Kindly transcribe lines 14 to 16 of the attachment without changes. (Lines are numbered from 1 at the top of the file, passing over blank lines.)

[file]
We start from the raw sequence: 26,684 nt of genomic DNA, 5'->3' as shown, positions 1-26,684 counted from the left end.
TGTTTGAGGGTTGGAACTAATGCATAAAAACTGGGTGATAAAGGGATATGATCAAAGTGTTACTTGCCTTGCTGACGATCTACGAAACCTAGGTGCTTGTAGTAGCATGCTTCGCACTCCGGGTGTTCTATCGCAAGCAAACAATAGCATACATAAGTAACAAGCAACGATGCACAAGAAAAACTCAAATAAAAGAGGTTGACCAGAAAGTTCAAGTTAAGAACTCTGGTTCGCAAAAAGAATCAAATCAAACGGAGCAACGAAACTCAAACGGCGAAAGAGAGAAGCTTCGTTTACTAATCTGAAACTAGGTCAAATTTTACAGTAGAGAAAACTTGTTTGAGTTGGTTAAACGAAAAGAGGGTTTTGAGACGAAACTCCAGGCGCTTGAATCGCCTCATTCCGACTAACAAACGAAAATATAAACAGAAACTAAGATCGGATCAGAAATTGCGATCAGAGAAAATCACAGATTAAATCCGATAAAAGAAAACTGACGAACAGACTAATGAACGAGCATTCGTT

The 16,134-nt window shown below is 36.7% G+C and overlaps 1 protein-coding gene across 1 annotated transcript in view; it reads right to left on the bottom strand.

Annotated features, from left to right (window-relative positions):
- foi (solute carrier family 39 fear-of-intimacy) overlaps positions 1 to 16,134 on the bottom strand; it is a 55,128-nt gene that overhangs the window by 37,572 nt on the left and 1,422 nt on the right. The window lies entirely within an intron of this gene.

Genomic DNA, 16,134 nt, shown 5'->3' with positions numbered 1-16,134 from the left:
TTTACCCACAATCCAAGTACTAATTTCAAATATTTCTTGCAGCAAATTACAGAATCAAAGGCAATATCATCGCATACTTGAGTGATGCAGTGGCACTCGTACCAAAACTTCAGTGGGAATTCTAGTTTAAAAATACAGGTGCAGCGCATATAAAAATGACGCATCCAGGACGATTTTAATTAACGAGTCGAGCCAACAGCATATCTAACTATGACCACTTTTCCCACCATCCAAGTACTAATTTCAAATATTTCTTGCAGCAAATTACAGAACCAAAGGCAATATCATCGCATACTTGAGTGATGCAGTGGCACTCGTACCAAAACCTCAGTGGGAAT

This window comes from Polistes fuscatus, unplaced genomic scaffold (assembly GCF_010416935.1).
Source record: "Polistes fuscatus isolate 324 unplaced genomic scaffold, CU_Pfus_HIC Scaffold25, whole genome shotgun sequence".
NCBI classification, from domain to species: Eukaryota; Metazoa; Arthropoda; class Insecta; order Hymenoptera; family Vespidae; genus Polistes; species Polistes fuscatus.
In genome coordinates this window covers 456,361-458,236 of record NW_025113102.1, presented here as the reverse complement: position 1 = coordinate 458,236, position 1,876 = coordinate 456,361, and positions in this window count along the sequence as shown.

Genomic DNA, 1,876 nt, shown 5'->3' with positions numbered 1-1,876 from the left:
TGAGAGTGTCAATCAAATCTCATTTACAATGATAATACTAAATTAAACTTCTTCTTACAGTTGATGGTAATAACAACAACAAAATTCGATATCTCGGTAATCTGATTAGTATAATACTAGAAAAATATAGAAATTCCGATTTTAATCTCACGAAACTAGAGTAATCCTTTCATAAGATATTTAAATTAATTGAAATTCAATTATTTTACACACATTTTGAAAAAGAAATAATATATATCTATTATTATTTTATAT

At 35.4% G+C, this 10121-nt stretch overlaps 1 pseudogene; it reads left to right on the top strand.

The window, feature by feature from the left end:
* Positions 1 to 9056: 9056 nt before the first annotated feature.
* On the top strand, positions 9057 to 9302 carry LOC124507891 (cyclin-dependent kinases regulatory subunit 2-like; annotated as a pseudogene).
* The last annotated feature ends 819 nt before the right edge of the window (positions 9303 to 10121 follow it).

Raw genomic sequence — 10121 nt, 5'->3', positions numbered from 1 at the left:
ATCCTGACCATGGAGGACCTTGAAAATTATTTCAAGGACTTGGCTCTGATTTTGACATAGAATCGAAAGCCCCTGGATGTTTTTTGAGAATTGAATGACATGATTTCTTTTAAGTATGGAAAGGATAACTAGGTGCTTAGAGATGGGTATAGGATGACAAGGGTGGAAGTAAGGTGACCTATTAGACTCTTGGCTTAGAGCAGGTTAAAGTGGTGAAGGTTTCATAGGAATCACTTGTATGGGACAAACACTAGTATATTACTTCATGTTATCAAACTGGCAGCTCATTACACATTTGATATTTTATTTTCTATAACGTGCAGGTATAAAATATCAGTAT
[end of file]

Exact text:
At 35.4% G+C, this 10121-nt stretch overlaps 1 pseudogene; it reads left to right on the top strand.

The window, feature by feature from the left end:
* Positions 1 to 9056: 9056 nt before the first annotated feature.